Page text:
aditus at a training on conflict resolution from a gender perspective

14731115_10211166100098291_8041586162302006293_nFrom 23th to 27th October 2016, the Toledo International Centre for Peace (CITpax) and the Organization for Security and Cooperation in Europe (OSCE) with the support of the Spanish Ministry of Defence and Spanish Ministry of Foreign Affairs and Cooperation, organised the Training workshop Mediation and conflict resolution from a gender perceptive, addressed to women from civil society with a capacity to reach out to decision-makers.

Antonella, our Programmes Officer, flew to Spain, to Toledo, a city that has been known as a city of tolerance or the City of Three Cultures, with the coexistence of Jews, Muslims and Christians.

The seminar promoted women’s capacities in mediation and conflict resolution, it brought together and involved the participation of 12 women from the following countries: Spain, Tunisia, France, Greece, Egypt, Italy, Jordan, Libya, Egypt, Israel, Lebanon, and Bosnia Herzegovina.

Besides the overall objective of familiarising women with the techniques and main tools in the field of mediation, the course aimed at sensitising the trainees to the need of active participation in conflict management, both open and latent; strengthen the processes of social dialogues and the civil participation of women.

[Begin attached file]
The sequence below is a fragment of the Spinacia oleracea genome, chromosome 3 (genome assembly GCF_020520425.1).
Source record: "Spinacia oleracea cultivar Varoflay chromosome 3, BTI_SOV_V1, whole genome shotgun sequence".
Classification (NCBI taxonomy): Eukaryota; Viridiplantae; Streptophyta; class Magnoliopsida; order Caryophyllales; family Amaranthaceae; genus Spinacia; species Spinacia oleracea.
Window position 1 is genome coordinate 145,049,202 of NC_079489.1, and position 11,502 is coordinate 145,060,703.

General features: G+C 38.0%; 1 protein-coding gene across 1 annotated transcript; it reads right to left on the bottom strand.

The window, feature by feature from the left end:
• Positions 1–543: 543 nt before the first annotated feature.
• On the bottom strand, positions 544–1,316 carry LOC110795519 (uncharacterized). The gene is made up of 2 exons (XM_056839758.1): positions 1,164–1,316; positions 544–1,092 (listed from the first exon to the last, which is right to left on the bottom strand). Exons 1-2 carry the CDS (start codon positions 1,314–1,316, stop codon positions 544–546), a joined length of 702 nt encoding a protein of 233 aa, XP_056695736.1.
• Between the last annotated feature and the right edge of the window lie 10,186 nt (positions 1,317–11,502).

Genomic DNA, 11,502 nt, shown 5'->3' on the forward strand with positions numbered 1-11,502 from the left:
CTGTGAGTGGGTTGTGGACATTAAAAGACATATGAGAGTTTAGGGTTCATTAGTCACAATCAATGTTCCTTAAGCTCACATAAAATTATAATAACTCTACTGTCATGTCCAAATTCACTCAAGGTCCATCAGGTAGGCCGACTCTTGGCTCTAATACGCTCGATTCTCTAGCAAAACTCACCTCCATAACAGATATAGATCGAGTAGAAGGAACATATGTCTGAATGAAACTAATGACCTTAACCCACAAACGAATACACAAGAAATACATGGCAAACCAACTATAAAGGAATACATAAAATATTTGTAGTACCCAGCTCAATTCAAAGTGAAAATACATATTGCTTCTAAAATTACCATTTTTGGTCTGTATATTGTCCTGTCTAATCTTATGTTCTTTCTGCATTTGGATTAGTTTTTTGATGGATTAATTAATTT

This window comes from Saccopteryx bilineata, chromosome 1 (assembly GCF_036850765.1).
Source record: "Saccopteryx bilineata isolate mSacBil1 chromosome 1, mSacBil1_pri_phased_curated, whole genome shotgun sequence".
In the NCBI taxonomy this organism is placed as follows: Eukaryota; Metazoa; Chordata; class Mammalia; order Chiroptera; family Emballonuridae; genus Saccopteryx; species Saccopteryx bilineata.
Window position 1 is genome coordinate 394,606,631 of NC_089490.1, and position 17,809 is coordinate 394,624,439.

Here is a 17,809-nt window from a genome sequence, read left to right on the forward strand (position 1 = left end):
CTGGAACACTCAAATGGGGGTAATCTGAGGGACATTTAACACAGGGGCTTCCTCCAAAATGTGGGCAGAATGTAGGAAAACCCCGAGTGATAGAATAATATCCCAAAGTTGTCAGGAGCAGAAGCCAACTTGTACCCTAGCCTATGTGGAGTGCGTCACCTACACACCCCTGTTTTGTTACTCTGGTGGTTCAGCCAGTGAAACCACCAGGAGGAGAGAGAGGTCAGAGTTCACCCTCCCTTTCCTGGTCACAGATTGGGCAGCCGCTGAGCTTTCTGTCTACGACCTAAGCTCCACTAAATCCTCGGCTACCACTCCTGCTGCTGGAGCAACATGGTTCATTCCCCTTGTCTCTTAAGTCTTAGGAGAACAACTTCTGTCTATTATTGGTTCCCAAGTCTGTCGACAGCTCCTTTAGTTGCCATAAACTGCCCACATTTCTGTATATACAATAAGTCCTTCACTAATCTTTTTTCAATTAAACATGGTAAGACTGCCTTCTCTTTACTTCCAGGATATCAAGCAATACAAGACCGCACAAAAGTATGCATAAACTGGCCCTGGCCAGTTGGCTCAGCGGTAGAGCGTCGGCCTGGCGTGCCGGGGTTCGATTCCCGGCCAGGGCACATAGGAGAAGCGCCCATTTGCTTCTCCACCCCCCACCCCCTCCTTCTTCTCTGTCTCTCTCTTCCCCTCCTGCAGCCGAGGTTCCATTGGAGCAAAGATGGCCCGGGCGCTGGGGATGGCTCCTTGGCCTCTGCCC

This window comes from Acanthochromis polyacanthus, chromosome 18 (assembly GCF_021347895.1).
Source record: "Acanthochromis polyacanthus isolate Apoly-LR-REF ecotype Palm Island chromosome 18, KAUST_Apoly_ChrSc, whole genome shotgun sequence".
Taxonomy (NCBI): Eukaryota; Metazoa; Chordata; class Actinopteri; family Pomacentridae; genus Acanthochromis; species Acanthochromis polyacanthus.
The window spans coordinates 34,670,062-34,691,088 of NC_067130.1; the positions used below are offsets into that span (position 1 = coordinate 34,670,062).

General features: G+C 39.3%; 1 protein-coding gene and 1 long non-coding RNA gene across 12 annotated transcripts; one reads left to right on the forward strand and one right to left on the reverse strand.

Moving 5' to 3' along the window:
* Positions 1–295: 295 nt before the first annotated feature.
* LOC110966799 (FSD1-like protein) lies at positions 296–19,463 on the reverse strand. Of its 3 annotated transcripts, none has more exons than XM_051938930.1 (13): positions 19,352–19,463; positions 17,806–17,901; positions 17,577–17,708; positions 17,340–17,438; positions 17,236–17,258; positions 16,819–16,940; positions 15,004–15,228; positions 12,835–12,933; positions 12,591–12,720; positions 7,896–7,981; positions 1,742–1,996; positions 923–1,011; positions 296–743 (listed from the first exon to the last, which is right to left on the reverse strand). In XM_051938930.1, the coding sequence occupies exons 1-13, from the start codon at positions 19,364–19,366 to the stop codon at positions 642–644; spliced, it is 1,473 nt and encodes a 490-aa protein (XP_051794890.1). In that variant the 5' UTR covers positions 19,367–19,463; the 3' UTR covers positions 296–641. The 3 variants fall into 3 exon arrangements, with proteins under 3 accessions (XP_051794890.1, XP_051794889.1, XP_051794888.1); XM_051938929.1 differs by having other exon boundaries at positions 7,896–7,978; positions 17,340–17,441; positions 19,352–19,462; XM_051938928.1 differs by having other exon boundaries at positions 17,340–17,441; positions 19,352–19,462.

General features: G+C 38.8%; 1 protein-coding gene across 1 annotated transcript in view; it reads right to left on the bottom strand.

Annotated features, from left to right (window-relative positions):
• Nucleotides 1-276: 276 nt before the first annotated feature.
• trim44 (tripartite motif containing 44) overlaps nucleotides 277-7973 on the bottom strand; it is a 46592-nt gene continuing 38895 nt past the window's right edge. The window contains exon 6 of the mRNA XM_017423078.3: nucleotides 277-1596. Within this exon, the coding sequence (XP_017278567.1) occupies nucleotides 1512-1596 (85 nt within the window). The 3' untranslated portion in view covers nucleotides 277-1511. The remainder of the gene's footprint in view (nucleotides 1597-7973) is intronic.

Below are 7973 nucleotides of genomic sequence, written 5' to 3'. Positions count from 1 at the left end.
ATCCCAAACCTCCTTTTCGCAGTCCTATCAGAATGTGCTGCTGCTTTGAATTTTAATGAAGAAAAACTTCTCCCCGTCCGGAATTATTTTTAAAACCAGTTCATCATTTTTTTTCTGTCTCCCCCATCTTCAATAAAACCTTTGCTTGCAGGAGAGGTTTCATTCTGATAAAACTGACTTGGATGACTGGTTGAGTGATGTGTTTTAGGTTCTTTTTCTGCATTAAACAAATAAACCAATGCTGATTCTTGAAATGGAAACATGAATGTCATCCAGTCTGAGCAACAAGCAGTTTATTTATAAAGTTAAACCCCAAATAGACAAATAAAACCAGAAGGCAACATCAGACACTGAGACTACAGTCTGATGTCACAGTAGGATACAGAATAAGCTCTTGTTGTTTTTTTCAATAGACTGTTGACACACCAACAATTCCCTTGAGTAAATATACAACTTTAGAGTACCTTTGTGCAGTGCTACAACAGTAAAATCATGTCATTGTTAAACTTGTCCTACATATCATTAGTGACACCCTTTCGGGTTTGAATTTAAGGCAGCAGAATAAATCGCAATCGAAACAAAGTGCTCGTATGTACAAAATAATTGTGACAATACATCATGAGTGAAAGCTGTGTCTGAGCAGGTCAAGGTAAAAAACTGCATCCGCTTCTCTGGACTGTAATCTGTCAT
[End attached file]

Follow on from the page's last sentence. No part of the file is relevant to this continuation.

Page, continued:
In our discussions, we shared experiences and good practices, we raised critical points and we explored how the cultural diversity and expansion of mediation practice and the identifying cultural sensitivity of gender stereotype, are focusing the mediation process on the gender power.

The theoretical sessions, the group exercises and the games held during the seminar, demonstrated there is a sense in which human actions are gendered, especially in mediation practice. The trainers suggested ways and means gender difference can be deconstructed in the social space and bring strength to men and women in times of weakness.

The four-day workshop was facilitated by Fadhila Mammar, Adviser of CITpax and Cynthia Petrigh, international expert in humanitarian negotiation and dissemination of humanitarian norms, with more than 20 years’ experience of intervention in conflict and post-conflict situations.

Many issues are still on the table: Where, why and to what extent does feminism interact with security state, how feminist theories can excavate the deep connections between the indigenous dispossession and heteropatriarchy, and the patriarchal structure of all  religious authority. The follow up of the training will be the creation of a network of women across borders.


Workshop on monitoring immigration detention